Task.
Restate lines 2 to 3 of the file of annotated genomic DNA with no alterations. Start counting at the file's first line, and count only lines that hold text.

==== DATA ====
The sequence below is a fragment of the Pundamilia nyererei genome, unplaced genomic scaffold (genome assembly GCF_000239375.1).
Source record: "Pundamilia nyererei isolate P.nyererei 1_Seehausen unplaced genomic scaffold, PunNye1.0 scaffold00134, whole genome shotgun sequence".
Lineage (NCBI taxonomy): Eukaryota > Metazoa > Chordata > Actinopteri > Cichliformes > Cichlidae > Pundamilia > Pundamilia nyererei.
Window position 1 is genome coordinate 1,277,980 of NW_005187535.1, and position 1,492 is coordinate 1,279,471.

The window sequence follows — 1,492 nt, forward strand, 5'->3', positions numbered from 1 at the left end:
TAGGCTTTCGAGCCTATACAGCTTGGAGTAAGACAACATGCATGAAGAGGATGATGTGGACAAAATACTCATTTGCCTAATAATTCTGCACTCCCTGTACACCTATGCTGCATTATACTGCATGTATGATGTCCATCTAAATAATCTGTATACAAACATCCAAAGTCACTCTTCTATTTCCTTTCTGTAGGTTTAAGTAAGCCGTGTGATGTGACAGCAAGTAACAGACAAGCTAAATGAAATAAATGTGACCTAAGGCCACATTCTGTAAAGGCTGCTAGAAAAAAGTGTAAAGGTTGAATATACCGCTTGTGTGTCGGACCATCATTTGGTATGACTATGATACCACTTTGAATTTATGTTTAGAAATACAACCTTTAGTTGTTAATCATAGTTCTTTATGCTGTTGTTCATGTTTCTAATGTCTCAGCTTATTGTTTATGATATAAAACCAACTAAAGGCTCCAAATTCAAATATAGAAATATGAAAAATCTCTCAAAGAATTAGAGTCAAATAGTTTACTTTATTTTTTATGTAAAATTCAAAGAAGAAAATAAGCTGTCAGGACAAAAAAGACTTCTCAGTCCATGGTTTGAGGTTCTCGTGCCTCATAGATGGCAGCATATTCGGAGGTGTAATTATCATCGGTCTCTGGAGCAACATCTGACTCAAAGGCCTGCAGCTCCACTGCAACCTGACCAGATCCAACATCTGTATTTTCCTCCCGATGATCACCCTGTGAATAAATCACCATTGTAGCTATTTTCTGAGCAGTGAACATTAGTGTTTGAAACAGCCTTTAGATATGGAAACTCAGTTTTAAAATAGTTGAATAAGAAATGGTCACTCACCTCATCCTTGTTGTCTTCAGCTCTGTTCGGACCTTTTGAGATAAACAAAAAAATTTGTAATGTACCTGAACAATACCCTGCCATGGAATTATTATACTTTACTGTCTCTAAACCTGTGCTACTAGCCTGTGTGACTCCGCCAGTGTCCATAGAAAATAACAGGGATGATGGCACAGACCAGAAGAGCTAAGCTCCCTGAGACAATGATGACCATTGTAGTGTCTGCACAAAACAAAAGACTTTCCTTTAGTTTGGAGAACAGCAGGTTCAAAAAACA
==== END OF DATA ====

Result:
Source record: "Pundamilia nyererei isolate P.nyererei 1_Seehausen unplaced genomic scaffold, PunNye1.0 scaffold00134, whole genome shotgun sequence".
Lineage (NCBI taxonomy): Eukaryota > Metazoa > Chordata > Actinopteri > Cichliformes > Cichlidae > Pundamilia > Pundamilia nyererei.